Flat feet occur when the arches on the inside of your feet are flattened instead of curved.
This causes the soles of your feet to completely or almost completely touch the floor when you stand.
Flat feet are also called pes planus or fallen arches.
It is very easy to see if you have flat feet.
Wet your feet completely, then walk on a surface where you can see your wet footsteps.
If your foot imprint is complete – meaning that you can see the entire sole of your foot on the wet imprint – then you have flat feet.
You will only see the outer part of your foot in the wet imprint if you have normal arches.
The arch provides an elastic connection between the front and back of your foot.
This elastic connection acts as a spring when you stand, walk or run, absorbing most of the shock produced by such movements before it reaches the bones of your lower leg and thigh.
This causes less weight to be focused on your knees and protects them to a certain extent from such force.
So yes, you can function quite normally, but your body has to compensate for the lack of foot arches.
You would have functioned even better if you had foot arches.
The head of the talus bone in the foot is displaced inwardly and forward from the navicular bone in a flat foot.
As a result, some of the foot’s ligaments and tendons are stretched, causing the arch of the foot to be lost.
If your arch is lost both when you are sitting or standing, then you are said to have a rigid flat foot.
If your arch is present when you are sitting or standing on tiptoe, but disappears otherwise, then you have a supple flat foot.
When you are a baby or toddler, you naturally have flat feet as the foot arch has not yet developed.
Don’t believe me? Watch a toddler’s wet footprints the next time one comes out of the swimming pool!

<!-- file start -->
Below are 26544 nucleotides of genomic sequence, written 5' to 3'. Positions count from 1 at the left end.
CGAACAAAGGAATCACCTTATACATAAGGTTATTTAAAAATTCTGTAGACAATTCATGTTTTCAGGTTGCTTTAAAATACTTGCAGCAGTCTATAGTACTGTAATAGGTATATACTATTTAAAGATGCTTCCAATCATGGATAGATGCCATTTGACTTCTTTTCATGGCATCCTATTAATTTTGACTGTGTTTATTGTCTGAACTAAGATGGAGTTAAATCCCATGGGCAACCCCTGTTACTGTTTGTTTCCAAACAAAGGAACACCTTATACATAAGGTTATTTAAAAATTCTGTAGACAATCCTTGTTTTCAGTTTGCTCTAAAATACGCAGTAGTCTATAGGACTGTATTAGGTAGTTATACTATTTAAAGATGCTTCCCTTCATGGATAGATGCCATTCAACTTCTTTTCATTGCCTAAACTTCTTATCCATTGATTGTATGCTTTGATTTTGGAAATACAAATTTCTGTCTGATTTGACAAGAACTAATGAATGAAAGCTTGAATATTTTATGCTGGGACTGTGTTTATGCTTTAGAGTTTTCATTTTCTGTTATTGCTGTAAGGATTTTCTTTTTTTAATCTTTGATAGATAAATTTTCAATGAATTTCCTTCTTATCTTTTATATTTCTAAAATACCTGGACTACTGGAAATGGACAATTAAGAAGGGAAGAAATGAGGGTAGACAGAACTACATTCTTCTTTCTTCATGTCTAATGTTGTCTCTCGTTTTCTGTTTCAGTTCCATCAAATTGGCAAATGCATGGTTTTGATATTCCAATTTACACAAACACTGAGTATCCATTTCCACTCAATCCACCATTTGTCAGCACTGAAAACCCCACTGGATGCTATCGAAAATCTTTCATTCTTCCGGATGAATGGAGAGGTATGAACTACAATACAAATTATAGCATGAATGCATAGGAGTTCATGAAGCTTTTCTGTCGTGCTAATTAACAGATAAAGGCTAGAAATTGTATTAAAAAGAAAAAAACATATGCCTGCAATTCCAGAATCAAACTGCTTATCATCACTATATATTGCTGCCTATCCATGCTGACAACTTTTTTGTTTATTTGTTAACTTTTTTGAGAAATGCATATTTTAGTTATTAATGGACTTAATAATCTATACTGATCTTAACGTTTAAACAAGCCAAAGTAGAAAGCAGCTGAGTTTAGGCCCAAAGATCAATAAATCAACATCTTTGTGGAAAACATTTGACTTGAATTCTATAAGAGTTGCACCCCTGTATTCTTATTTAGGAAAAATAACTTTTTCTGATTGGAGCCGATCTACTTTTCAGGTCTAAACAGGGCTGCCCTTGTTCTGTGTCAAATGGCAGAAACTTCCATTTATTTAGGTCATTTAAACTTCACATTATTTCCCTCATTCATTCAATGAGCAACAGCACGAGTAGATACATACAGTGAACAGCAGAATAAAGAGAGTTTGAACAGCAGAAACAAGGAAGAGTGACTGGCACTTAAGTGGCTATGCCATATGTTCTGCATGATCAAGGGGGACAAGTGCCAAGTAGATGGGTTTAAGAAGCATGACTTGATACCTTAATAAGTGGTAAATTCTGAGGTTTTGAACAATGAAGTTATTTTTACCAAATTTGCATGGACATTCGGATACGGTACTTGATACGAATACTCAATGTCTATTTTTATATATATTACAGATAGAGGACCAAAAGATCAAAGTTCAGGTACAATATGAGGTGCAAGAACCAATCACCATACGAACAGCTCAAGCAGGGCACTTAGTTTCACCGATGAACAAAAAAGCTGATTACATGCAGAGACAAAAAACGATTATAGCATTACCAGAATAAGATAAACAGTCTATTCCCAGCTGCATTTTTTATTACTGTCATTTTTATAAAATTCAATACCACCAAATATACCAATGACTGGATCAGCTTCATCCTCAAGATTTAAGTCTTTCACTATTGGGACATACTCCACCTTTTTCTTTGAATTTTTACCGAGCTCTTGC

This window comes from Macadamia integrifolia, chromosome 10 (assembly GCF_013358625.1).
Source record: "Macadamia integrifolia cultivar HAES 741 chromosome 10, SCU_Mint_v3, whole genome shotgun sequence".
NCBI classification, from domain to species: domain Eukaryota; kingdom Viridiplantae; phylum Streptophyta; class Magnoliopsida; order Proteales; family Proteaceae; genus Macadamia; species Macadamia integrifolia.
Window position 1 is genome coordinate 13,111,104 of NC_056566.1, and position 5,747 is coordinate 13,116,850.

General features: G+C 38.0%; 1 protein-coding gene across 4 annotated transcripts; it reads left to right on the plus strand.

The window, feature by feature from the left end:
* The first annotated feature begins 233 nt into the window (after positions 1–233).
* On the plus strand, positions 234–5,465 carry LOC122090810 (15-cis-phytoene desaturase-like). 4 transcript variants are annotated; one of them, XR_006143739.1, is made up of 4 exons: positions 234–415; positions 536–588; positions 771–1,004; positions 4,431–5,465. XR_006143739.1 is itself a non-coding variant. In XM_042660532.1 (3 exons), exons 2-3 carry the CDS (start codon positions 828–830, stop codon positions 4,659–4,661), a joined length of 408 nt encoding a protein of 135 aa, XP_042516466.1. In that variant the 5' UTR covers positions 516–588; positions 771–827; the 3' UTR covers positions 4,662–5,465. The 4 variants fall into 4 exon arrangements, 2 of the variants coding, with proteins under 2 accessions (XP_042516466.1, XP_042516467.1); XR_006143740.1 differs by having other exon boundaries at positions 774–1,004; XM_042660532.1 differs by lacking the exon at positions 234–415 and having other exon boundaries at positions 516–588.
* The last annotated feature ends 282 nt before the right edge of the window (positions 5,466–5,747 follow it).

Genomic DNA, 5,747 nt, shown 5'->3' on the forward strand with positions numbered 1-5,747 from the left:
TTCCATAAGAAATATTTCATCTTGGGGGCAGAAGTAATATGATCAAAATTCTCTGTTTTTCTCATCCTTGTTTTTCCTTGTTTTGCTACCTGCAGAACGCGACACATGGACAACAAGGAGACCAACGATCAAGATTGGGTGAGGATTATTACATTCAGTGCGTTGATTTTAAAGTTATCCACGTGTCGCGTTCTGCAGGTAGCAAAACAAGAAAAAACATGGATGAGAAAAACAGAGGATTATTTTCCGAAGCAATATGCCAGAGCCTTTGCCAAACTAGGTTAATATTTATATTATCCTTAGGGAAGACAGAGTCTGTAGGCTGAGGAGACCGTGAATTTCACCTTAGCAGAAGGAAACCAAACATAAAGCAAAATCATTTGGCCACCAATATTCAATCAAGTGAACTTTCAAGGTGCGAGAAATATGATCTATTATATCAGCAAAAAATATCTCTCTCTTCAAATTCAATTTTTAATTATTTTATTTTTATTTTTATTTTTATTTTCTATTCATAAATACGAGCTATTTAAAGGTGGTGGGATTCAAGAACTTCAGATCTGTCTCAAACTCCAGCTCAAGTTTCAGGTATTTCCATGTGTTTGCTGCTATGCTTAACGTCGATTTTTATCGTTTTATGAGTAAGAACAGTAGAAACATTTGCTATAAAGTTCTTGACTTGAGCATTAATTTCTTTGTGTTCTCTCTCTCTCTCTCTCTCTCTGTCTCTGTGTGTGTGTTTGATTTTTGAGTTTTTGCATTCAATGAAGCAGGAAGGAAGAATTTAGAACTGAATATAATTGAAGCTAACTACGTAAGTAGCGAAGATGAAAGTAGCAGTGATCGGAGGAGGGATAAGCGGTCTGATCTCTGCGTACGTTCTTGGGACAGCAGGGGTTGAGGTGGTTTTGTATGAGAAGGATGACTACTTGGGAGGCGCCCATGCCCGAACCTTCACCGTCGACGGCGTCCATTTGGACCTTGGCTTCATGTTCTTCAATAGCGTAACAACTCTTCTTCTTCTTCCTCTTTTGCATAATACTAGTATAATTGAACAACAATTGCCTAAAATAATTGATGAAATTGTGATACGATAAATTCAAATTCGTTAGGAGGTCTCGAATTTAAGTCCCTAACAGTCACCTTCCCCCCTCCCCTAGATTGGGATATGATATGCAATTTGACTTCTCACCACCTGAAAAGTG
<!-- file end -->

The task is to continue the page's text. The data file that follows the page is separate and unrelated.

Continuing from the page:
Most people develop arches during their childhood.
Some people, however, never develop arches at all.
Your foot arches can also sag and fall over time due to years and years of wear and tear.
Factors that make you at risk of “wear and tear” leading to flat feet are:
- Obesity (because of all the weight your poor arches have to carry!)
- Injury to the tendons or ligaments supporting or around the foot arch
- Rheumatoid arthritis
- Old age
Many people with flat feet also have a shortened Achilles tendon.
Flat feet are usually not painful.
However, they can sometimes cause problems to your ankles and knees because the alignment of your legs is altered.
If you have no pain, you do not need to seek treatment.
However, if you have pain or just feel uncomfortable about having flat feet, you should visit a podiatrist (a doctor specialising in leg and foot disorders) or a shop specialising in podiatry.
I would encourage you to see the podiatrist first, as some shops may not have an in-house doctor.
The doctor may recommend you to:
- Wear orthotics or arch support
You have probably seen these; they are inserts that you can put into your shoes.
There are more and more shops in Malaysia now selling these or even specialising in them.
- Have special shoes or support made for your feet
Neither of these will cure your flat feet, but they can definitely reduce symptoms and help you walk and stand better.
Your doctor may also recommend stretching exercises if you have a short Achilles tendon associated with your flat feet.
You should also strive to wear shoes instead of slippers when you go walking or exercising.
You can run and do normal sports with flat feet, but you are more prone to injury than people with arches, so it is recommended that you use shoes with orthotics and avoid slippers as much as possible.
There are also orthotic slippers with arch support, but it is preferable that you use shoes to walk and exercise.
Surgery can also be done to correct flat feet that are problematic.
Dr YLM graduated as a medical doctor, and has been writing for many years on various subjects such as medicine, health, computers and entertainment. For further information, email firstname.lastname@example.org. The information contained in this column is for general educational purposes only. Neither The Star nor the author gives any warranty on accuracy, completeness, functionality, usefulness or other assurances as to such information. The Star and the author disclaim all responsibility for any losses, damage to property or personal injury suffered directly or indirectly from reliance on such information.